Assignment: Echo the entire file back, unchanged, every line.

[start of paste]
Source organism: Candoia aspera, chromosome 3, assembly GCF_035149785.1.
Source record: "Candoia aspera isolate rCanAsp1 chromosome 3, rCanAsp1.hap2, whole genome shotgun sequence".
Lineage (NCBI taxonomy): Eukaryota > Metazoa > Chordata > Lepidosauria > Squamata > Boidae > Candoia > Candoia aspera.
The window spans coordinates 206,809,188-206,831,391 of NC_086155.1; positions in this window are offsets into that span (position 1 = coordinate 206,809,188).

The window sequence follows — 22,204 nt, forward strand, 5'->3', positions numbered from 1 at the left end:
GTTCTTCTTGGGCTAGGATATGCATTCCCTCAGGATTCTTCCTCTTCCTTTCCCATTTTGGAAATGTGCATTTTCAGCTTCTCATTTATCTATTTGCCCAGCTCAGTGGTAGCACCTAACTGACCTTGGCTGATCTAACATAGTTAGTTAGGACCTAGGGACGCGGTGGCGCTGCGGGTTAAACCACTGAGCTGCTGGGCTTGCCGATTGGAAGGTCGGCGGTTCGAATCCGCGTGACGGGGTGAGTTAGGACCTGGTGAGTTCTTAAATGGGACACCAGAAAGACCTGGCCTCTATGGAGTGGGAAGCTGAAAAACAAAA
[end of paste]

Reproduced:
Source organism: Candoia aspera, chromosome 3, assembly GCF_035149785.1.
Source record: "Candoia aspera isolate rCanAsp1 chromosome 3, rCanAsp1.hap2, whole genome shotgun sequence".
Lineage (NCBI taxonomy): Eukaryota > Metazoa > Chordata > Lepidosauria > Squamata > Boidae > Candoia > Candoia aspera.
The window spans coordinates 206,809,188-206,831,391 of NC_086155.1; positions in this window are offsets into that span (position 1 = coordinate 206,809,188).

The window sequence follows — 22,204 nt, forward strand, 5'->3', positions numbered from 1 at the left end:
GTTCTTCTTGGGCTAGGATATGCATTCCCTCAGGATTCTTCCTCTTCCTTTCCCATTTTGGAAATGTGCATTTTCAGCTTCTCATTTATCTATTTGCCCAGCTCAGTGGTAGCACCTAACTGACCTTGGCTGATCTAACATAGTTAGTTAGGACCTAGGGACGCGGTGGCGCTGCGGGTTAAACCACTGAGCTGCTGGGCTTGCCGATTGGAAGGTCGGCGGTTCGAATCCGCGTGACGGGGTGAGTTAGGACCTGGTGAGTTCTTAAATGGGACACCAGAAAGACCTGGCCTCTATGGAGTGGGAAGCTGAAAAACAAAA